The proposal to cut off lone parent benefit for children over 13 years of age has been roundly condemned this week, with some describing the measure as anti-family.
Commenting on the publication of the new Social Welfare Bill containing the provision, Sinn Féin councillor Thérèse Ruane said it represents an attack on one-parent families, on women, and on families on low incomes and will push already struggling families further into poverty.
“There is no logic behind the proposal to cut the one parent payment when the youngest child reaches the age of 13,” she said. “Does the Government expect a child at the age of 13 to start bringing money into the household? Are we really heading back to the sixties and seventies when children left school to get jobs to support the family?”
She added that she was appalled at the suggestion to cut off the one parent family payment once the youngest child reaches the age of 13. “These proposals show that this Government has no moral conscience as it once again targets the most vulnerable in our communities. Single-parent families are four times more likely to live in poverty. Recent budgets have already cut the lone parent allowance and child benefit, and axed the Christmas bonus. Many lone parents are surviving on as little as €262.80 per week. The cost of sending children to school is going through the roof. They can't take any more,” she said.
Candy Murphy of One Family said the move would simply see lone parents moving from one welfare support to another.
“We see little evidence that the proposed changes will help move parents off social welfare and, in particular, into well paid work that will lift families out of poverty,” she said. “We are also concerned that a sub-group, identified through the research, of older parents with poor health and low education levels need a high level of support to progress to good jobs. We don’t believe these reforms will be able to deliver on this.”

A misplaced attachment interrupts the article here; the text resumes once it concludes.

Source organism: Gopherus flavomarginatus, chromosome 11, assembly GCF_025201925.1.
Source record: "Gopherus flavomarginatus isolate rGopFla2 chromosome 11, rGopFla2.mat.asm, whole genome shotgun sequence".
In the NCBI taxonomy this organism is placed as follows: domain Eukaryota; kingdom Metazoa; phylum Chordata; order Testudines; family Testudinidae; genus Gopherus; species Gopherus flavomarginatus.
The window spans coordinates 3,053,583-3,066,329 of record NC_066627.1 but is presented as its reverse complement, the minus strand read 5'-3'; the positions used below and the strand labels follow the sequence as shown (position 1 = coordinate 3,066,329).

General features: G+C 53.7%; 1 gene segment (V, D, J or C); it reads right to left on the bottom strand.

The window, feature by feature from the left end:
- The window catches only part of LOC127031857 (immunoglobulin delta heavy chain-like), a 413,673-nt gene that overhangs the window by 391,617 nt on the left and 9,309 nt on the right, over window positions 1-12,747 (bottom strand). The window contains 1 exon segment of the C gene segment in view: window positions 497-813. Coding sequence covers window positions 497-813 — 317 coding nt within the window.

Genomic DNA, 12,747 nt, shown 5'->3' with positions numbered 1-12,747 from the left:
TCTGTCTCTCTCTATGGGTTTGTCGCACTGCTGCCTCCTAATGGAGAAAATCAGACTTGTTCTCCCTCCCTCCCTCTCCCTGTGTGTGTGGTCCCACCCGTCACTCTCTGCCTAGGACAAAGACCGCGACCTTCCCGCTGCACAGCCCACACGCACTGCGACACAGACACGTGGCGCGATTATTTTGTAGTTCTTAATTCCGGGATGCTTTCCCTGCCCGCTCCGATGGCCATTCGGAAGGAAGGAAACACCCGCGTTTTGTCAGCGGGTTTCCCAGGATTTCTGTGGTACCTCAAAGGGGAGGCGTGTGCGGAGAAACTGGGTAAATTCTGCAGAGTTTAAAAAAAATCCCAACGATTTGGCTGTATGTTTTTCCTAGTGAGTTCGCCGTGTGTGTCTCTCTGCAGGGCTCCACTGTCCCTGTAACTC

“Singling out lone parents for cuts on the same day that €100 million is provided for the first part of a €875 million capital injection into the EBS tells us exactly who and what this Government stands for,” stated Sinn Fein councillor Rose Conway-Walsh. “The forthcoming Social Welfare Bill will affect almost 2,000 families in Mayo. I fail to understand how Minister Ó Cuív and his Government can decide to cut the one parent family payment when the youngest child reaches 13 without addressing the real barriers to moving away from welfare dependency. The number of lone parents dependent on this payment would be dramatically reduced by providing affordable childcare, adequate training and education programmes, proper public transport, particularly in rural areas, and ensuring employment opportunities.”
There were 4,419 lone parent households in Mayo in 1996, 84 per cent of whom were lone mothers and 16 per cent were lone fathers. This constitutes 10 per cent of all households in Mayo and 1,716 of those families are in receipt of one parent family payment.